In the economic field, the same liberty that has impelled progress is also the source of inequalities and can open up huge chasms between those who have a lot and those who have nothing. The curiosity and inventiveness that it fuels have allowed man to tame illness; explore the abyss of the sea, of matter, and of the body; and, transgressing the law of gravity, to sail the skies. But it has also allowed him to devise weapons that make any modern state a potential trigger for the kind of devastation and holocaust that makes the efforts of Nero or Genghis Khan seem like playground amusements.

It is not only the sleep of reason that can engender monsters, as Goya wrote in one of his etchings. Lucid, vigilant reason, when it flows freely, is just as capable of formulating impeccable theories on the inequality of human races; justifying slavery; proving the inferiority of women, the black, or the yellow, the innate evil of the Jew; legitimizing the extermination of the heretic; and supporting conquest, colonialism, and war between nations or classes.

In spite of all its dangers, people choose liberty whenever they have the chance.

In spite of all its dangers, of all the catastrophes that its use and abuse can produce, there is no doubt that most individuals and peoples choose liberty whenever they have the chance. When they do not, they seem ready to face the worst sacrifices to achieve it.

There are, obviously, exceptions. Its enemies tend to be transitory, enemies only until they realize that when freedom vanishes, the poverty and grayness of life are such that they became too high a price for the supposed benefits of suppressing it: law and order, in the case of authoritarian dictatorships; the abolition of classes and the establishment of collectivist equality in the case of totalitarian ones; or the imposition of a dogma, in the case of religious dictatorships.

Are the people of Iran satisfied with the theocratic despotism of the imams that has already caused in that country more death and suffering than the corrupted autocracy of the shah? Apparently, yes. There is no other way to explain the apparent stability of the regime, nor can one conceive otherwise of the burning zeal with which children, men, and elderly people of ancient Persia run into that nonsensical slaughter of the war against Iraq. Religious faith, if fanatically followed, can make of liberty something worthless and even give emotional fulfillment, an illusion of happiness that freedom can hardly match. If we define happiness as a state of harmony between man’s feelings and the reality in which he lives, yes, no doubt a people under chains can be happier—or less unhappy—than a free people.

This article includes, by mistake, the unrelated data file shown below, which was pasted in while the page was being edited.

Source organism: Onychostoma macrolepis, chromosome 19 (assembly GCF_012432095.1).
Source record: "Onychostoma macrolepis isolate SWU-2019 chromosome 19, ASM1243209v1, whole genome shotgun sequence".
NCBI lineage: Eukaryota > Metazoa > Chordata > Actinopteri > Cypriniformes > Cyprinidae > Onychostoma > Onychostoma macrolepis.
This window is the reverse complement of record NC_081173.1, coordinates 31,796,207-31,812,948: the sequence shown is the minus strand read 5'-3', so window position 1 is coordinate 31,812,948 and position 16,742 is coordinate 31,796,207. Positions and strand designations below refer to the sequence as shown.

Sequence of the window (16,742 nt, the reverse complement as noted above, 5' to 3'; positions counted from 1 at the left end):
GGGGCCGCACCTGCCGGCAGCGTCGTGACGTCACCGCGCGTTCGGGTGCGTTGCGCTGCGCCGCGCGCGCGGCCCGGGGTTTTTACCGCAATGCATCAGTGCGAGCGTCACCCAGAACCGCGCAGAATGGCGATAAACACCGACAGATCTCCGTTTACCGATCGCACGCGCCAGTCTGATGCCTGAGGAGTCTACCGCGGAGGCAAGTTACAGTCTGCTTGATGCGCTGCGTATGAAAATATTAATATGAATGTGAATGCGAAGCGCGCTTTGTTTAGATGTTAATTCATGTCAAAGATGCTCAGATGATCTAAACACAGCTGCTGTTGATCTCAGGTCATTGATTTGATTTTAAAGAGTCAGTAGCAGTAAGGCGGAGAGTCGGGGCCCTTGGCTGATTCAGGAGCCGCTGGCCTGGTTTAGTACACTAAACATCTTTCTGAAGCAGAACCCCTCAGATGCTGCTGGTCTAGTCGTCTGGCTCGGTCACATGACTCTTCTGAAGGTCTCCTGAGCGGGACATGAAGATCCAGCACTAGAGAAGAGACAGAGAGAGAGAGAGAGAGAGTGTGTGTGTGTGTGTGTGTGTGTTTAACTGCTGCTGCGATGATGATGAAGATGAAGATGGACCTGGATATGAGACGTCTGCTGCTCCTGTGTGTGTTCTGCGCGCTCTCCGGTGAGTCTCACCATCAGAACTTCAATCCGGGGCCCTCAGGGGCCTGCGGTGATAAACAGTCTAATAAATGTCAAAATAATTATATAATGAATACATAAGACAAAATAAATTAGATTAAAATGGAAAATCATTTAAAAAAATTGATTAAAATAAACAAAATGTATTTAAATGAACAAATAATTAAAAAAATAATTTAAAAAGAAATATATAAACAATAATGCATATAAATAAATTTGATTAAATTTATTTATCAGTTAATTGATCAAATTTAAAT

Intellectuals, too, have demonstrated their impatience with freedom. It is the intellectual, after all, who gave birth to those theories that attempt to show that freedom is relative, a formal privilege linked to power and fortune, a mirage that the dominant minorities use to disguise the exploitation of the masses. Curiously enough, once that liberty they call fictitious and fallacious is suppressed, either by a right-wing military dictatorship or by a Marxist revolution, and once they discover that they are the first victims when it fades away, that without this mirage their own work becomes a frustration, and that the cause of true justice does not move forward an inch without it, the artists and intellectuals turn into its most zealous defenders.

This is a phenomenon of our time that should make us stop and think: In free countries, intellectuals and artists committed to totalitarianism abound, while in societies under repression, ei- ther from the Left or the Right, intel- lectuals and artists are at the forefront of the struggle for freedom. (Chile and Poland are good examples.)

In Europe, the magnetism with which the Marxist-Leninist utopia attracted so many intellectuals after World War II has faded under the corrosive effect of the testimonies by Soviet dissidents about the reality of the Gulag and the nomenklatura. Instructive, too, is the rebellion of East European workers against regimes that have established dictatorships in the name of a future classless society and have improved thought censorship and control of the individual to levels of artistic perfection. The European intellectual is today, on the whole, a lucid critic of totalitarianism and has resigned himself to admitting that the mediocre liberal democracies—so boring and lacking in sex appeal compared to the splendid revolutionary apocalypse—provide, despite their handicaps, more humane ways of life, and make societies not only freer but also more prosperous.

This admission, nonetheless, is often contradicted by the solidarity of the European intellectual with the totalitarian cause in Third World countries—as if what is bad for the English or Hungarians, or the French or the Dutch—could be good for Cubans or Peruvians. Or as if their misery and exploitation made men in underdeveloped countries ineligible for political freedom. The truth is that the Latin American people in their political choices have generally shown greater foresight than a goodly number of our intellectuals.